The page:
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Abstract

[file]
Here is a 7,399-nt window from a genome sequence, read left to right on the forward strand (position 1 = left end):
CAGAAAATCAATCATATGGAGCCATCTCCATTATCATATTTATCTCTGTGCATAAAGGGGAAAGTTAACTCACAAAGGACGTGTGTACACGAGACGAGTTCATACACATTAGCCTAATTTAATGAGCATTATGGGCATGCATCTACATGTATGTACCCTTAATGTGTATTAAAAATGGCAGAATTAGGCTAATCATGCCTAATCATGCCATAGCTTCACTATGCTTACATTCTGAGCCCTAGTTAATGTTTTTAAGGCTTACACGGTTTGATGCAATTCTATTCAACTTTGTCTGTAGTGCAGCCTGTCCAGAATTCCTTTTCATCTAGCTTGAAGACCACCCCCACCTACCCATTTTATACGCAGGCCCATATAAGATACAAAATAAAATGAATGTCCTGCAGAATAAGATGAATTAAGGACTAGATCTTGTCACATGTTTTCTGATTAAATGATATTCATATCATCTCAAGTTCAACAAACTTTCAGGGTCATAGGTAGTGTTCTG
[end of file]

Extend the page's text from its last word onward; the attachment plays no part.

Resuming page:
This paper reports findings from a study of changes in Māori income levels and income dispersion between 1997 and 2003. Data from Statistics New Zealand’s Income Survey are used to describe and evaluate the main changes in the Māori income distribution in this period, which was marked by substantial increases in employment rates and improvements in the skill levels of workingaged Māori. A parallel analysis of the main changes in the European/Pākehā income distribution is provided for comparative purposes. The results show significant reductions in the proportion of Māori with no weekly income in the reference week, or incomes of $150–200 a week, and significant increases in the proportion with incomes above the peak income level of approximately $550 per week. Income inequality within the total working-aged Māori population declined, while income inequality among employed Māori was stable. An analysis of some of the key factors contributing to change in the income distribution suggests that the transition of many Māori into employment during this period was the single most important driver of change.

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